Seminole Indians - Law and Order Illustration

Daily Life in Olden Times
for Kids

Everglades Seminole Indians
Law and Order

 
 

The Seminole believed that you took care of your own, and you punished your own. If a Seminole broke a Seminole law, the clan of the offender inflicted the punishment.

Scarring: In the old days, the Seminole would cut deep scratches in their arms and legs. These cuts would be given for punishment and also for purification. Cuts were deep and arranged in a line.

A Young Maiden Disappears: Not all punishment was scarring. Once, in the 1930's, a young girl wanted to go to the Indian school run by the whites. Her clan allowed her to do so. White children attended this school as well. There was only one schoolhouse.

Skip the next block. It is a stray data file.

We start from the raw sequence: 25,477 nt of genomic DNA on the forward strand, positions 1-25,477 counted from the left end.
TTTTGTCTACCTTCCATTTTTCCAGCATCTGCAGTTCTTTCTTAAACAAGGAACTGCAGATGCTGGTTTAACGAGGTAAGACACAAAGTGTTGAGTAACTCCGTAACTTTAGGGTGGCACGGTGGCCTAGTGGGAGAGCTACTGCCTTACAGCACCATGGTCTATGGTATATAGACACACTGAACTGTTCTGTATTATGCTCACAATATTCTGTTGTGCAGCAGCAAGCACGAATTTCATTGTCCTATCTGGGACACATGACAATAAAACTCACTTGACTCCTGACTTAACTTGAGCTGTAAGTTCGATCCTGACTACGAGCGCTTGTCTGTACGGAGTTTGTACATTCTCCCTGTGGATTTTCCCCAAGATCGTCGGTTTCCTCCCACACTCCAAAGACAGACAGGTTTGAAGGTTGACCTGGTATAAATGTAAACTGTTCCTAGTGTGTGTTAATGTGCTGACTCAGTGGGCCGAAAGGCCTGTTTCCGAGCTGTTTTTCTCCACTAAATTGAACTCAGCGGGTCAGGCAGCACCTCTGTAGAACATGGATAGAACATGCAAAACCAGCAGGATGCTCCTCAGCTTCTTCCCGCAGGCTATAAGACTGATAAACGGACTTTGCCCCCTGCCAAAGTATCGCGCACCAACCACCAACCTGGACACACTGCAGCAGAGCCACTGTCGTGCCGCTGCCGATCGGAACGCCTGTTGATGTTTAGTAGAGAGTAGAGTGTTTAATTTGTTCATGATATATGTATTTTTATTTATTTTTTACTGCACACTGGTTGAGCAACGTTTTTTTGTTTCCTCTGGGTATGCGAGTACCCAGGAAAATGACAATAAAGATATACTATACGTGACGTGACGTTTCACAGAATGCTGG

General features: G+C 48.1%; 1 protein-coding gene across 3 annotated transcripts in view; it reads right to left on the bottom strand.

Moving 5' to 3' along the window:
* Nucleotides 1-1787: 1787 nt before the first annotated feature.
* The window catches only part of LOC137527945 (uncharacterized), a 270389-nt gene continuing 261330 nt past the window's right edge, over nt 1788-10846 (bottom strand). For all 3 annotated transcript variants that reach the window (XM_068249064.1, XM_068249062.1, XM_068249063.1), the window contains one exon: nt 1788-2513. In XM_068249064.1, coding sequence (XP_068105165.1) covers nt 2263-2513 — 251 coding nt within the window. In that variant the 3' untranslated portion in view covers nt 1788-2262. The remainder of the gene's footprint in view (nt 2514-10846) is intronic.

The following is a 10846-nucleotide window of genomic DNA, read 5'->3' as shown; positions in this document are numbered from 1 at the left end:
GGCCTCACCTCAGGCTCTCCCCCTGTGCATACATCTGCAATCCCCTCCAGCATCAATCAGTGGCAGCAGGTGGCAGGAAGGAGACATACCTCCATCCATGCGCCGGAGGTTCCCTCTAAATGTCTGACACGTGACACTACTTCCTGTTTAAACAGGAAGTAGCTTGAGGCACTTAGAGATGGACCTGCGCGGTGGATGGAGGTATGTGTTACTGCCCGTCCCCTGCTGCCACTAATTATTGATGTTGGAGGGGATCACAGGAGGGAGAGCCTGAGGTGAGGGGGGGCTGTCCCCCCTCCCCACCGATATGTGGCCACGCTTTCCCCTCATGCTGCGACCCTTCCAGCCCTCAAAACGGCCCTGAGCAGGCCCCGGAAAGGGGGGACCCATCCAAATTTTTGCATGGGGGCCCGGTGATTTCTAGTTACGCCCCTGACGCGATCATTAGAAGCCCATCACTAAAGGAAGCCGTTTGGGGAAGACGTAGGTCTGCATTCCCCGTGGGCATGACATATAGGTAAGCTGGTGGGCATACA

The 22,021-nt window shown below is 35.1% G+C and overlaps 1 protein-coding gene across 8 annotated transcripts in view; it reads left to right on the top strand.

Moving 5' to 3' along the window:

One day, this young girl put on a bathing suit and went swimming with her white friends. Her clan heard about it.

That young girl disappeared into the Everglades for six months. When she reappeared, she was wearing 3 long skirts, one puffy sleeve blouse, a neck wrapped with beads, and she behaved as a young Seminole lady should behave.

Everyone had to obey the rules. If you broke them, you were punished. Punishment was swift. In rare cases of very serious crime - if you killed someone, for example - your own clan would hunt you down and kill you.


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